Photo Credit: Jewish Press

While children celebrated the rare arrival of a bona fide snowstorm in northern and central Israel, their parents in many communities had to contend with the challenge of keeping them warm after Frosty the Snowman blew gale force winds at the power lines and electric poles, displacing more than a few of them.

The snow covered streets of Jerusalem, after a night of snow fall, on February 18, 2021.

In the Gush Etzion city of Efrat, about ten minutes south of Jerusalem, between four to six inches of snow fell in the community – and an entire neighborhood went dark as well.

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A high voltage tower from the Israel Electric Company (IEC) was sent crashing to the ground at around 7 pm Wednesday evening as the wind howled around the neighborhood.

Hundreds of families in Efrat huddled under mountains of blankets waiting for the electric company to let them know when the power would return to their homes.

For many, there was no electricity the entire night, at a time when the temperatures had dropped below freezing levels.

In Jerusalem, between four and six inches of sparkling snow fell as well; by morning, snowplows had been working through the night to clear the white stuff off the main roads.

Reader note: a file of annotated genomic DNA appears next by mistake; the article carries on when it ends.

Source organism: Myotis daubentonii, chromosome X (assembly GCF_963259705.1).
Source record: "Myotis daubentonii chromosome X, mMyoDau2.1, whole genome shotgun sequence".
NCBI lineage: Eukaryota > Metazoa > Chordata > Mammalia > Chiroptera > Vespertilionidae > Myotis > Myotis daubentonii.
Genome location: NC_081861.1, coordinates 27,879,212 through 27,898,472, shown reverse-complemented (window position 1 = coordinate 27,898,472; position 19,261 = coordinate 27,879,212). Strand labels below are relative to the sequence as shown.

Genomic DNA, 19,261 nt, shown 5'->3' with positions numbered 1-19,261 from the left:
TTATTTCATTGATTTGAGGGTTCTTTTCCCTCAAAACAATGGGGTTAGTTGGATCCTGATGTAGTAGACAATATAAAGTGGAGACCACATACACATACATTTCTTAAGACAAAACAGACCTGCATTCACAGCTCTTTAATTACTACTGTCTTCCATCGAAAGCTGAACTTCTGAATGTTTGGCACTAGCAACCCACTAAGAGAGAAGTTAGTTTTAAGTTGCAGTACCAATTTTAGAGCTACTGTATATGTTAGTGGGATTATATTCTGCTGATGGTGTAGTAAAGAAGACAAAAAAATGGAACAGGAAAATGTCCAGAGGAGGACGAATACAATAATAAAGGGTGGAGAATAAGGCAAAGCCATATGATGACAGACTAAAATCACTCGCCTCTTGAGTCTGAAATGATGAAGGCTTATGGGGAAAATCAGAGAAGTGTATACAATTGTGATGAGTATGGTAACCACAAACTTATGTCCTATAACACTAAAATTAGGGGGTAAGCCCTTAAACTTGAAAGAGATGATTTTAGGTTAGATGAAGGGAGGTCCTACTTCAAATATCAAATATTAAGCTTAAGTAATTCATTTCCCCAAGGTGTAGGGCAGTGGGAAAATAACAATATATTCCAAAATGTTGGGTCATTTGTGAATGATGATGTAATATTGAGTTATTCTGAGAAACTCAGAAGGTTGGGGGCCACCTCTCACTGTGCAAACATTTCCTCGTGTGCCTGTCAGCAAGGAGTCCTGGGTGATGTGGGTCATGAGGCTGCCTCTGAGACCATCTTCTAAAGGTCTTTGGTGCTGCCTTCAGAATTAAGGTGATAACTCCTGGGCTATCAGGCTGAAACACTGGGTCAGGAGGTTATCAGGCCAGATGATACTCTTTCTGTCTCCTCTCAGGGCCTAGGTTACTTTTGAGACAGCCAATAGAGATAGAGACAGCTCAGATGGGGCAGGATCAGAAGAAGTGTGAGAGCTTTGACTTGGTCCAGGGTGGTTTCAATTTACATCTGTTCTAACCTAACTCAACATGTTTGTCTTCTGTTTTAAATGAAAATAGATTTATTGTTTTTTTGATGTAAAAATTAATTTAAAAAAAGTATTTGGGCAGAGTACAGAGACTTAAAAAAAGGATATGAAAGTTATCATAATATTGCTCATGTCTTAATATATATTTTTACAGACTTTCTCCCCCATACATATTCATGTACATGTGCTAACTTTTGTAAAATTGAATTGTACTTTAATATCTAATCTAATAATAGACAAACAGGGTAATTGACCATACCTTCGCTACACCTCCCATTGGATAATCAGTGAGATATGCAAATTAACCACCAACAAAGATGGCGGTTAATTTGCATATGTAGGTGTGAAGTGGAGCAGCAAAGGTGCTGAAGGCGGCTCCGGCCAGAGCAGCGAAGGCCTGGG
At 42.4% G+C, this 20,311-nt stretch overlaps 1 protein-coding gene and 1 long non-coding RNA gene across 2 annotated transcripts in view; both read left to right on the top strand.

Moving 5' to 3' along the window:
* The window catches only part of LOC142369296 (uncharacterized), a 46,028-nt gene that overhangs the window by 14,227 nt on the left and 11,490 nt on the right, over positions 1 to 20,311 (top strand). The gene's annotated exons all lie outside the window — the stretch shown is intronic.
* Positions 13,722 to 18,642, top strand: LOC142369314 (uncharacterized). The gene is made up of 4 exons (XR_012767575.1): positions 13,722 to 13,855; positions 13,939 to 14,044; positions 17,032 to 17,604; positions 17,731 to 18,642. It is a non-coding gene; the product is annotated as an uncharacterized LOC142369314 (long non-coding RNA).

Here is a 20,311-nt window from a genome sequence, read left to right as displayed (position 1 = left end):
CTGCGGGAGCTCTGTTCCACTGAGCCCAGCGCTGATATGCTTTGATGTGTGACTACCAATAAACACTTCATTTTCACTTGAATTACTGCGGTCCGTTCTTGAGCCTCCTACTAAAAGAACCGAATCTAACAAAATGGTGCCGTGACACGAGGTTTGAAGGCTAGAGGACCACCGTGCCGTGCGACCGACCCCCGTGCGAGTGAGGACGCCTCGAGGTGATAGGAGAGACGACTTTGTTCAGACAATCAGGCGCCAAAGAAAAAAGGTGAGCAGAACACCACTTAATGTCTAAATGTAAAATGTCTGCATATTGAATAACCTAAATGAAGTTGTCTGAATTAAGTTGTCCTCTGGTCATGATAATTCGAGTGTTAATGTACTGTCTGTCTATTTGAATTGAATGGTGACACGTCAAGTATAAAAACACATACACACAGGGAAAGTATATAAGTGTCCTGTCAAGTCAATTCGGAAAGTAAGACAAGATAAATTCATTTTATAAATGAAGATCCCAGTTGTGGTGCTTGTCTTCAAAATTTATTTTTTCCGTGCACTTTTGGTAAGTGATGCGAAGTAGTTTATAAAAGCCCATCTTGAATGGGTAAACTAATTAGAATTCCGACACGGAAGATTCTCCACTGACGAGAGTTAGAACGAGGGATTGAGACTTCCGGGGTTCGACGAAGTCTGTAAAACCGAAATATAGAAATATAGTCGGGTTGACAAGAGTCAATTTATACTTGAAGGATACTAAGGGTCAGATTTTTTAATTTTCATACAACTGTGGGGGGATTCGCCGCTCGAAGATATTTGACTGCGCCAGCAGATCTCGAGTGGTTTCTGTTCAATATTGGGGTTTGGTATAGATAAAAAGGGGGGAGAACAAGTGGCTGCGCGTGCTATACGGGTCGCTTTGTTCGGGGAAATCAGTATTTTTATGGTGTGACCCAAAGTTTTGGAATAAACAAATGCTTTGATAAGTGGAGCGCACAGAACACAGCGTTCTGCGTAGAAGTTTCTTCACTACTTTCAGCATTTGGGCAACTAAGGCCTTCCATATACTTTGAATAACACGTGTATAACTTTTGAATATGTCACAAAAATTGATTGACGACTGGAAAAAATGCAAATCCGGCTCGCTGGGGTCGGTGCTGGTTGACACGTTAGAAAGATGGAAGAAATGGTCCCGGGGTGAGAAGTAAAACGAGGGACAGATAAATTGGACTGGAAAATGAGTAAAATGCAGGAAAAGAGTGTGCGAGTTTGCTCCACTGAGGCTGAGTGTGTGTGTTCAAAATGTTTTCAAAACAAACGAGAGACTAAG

Jews pray at the Western Wall, in Jerusalem’s Old City, covered in snow, on February 18, 2021.

The Light Rail in the city began operation at 7 am, and schools in Jerusalem’s “yellow” and “orange” neighborhoods that were approved by the Health Ministry to reopen, did open at 9 am, said a spokesperson for the city.

Even in the Negev community of Mitzpe Ramon, all the way in the south, there was a slight dusting of snow.

In the western Negev, a man found on the street by emergency services workers in Kiryat Gat died of hypothermia after they were unable to revive him.

View of heavy snow in the Northern Israeli Druze town of Buq’ata, February 17, 2021.

In northern Israel, where the snowstorm began, schools remain canceled both in the Golan Heights and in Tzfat (Safed), as well as in the Jewish communities of Elon Moreh, Yitzhar, Itamar, Har Bracha (Mount Bracha) and Migdalim – all of which are nestled among the hills and mountains of Samaria.

At the farthest points in the north, the snow accumulation in some communities reached up to 1.3 feet (40 centimeters). Strong winds and possibly rain are expected to continue throughout the day on Thursday but the snowfall ended by morning.

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Hana Levi Julian is a Middle East news analyst with a degree in Mass Communication and Journalism from Southern Connecticut State University. A past columnist with The Jewish Press and senior editor at Arutz 7, Ms. Julian has written for Babble.com, Chabad.org and other media outlets, in addition to her years working in broadcast journalism.